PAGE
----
4. Double click on the number and enter a value for the version of Windows you want from the list below.
value=’28’ Windows 7 Starter SP1
value=’2′ Windows 7 Home Basic SP1
value=’6′ Windows 7 Home Premium SP1
value=’4′ Windows 7 Professional SP1
value=’8′ Windows 7 Ultimate SP1
value=’48’ Windows 8.1 and Pro Single Language (Autumn 2014 update)
value=’52’ Windows 8.1 and Pro (Autumn 2014 update)
value=’79’ Windows 10 Home and Pro th1
value=’82’ Windows 10 Single Language Home and Pro th1
value=’178′ Windows 10 Home and Pro (1511 th2 Apr 2016 update)
value=’184′ Windows 10 Single Language (1511 th2 Apr 2016 update)
5, Click Confirm on the page, select the language and download links will appear for the version of Windows that corresponds to the entered value. Don’t worry the drop down still says Windows 10 as it’s just display text. Above we are entering a value of 4 to download Windows 7 Professional.
This method is quick and easy and only requires you to remember a couple of numbers such as 4 and 52 for Windows 7 Pro and Windows 8.1. The Windows 10 values could be useful in future if you specifically want to download the RTM th1 or 1511 th2 February 2016 update versions.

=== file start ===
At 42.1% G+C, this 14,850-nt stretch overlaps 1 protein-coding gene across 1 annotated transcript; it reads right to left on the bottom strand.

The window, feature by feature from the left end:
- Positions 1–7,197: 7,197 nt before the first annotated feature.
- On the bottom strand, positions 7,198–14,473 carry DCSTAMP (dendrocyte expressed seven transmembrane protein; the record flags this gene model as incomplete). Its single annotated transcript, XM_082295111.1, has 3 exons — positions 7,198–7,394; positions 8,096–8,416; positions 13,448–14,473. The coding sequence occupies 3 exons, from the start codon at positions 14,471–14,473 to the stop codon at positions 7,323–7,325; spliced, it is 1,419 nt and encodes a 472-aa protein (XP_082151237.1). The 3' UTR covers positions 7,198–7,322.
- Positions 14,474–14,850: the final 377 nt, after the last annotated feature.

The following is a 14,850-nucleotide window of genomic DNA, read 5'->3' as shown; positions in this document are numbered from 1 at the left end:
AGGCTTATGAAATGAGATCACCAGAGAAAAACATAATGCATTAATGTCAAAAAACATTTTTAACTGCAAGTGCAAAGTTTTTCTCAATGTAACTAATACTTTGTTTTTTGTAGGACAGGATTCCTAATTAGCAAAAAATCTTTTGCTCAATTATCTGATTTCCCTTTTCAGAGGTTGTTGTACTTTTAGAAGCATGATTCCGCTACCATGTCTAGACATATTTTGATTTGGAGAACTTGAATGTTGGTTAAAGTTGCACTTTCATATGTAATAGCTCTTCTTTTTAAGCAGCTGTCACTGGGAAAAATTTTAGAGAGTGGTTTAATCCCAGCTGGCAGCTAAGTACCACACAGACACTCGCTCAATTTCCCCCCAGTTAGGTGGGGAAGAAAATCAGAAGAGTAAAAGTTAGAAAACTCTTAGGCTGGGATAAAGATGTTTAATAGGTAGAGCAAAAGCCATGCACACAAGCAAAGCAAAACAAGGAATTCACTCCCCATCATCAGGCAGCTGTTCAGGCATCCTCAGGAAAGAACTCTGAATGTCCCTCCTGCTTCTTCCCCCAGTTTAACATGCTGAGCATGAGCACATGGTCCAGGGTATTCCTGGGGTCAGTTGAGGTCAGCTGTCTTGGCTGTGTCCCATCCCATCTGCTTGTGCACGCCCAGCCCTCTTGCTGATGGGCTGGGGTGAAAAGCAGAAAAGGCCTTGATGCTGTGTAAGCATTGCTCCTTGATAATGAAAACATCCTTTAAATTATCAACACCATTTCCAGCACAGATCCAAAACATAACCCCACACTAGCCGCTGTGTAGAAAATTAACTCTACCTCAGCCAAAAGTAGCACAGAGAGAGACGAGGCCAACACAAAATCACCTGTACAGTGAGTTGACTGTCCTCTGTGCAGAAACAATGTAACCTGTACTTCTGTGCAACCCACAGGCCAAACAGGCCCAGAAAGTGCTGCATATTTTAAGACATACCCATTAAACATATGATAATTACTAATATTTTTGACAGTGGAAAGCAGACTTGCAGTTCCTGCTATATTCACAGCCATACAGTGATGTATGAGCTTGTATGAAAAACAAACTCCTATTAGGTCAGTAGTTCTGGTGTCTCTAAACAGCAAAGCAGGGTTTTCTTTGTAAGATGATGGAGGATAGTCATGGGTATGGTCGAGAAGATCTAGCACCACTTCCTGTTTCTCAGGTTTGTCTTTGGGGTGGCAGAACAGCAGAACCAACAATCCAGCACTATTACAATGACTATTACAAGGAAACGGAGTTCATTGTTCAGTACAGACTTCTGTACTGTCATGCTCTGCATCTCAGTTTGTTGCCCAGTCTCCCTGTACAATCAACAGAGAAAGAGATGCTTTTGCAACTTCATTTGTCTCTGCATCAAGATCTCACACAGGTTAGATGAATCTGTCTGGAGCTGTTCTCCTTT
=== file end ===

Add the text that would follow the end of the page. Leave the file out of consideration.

Verify The SHA1 Checksum of Your Windows ISO
Windows ISOs are at least 2.4GB in size so it’s a good idea to check that your ISO is 100% complete and not corrupt. You can do this by comparing the SHA1 checksum of the downloaded file with the official checksum from Microsoft. If they don’t match your file didn’t download properly.
Here we’ll check for Windows 7 and 8.1 checksums as Windows 10 ISOs are constantly updated with different names and the corresponding SHA1 hashes are different.
1. Visit the MSDN Subscriber Downloads page. In the search box type the operating system name, for Windows 8.1 type “Windows 8.1 with update” or for Windows 7 enter the name and append “with service pack 1”, e.g. “Windows 7 Home Premium with service pack 1”. Press Enter or Go.
Note you may be asked to enter your Microsoft account details while browsing these pages, make sure you have a Hotmail, Live or Outlook email username and password to hand.
2. Using the search method above filters out a lot of versions that are of no use. To narrow the results further select 32-bit or 64-bit in the Architecture section on the left. Languages other than English can also be selected here.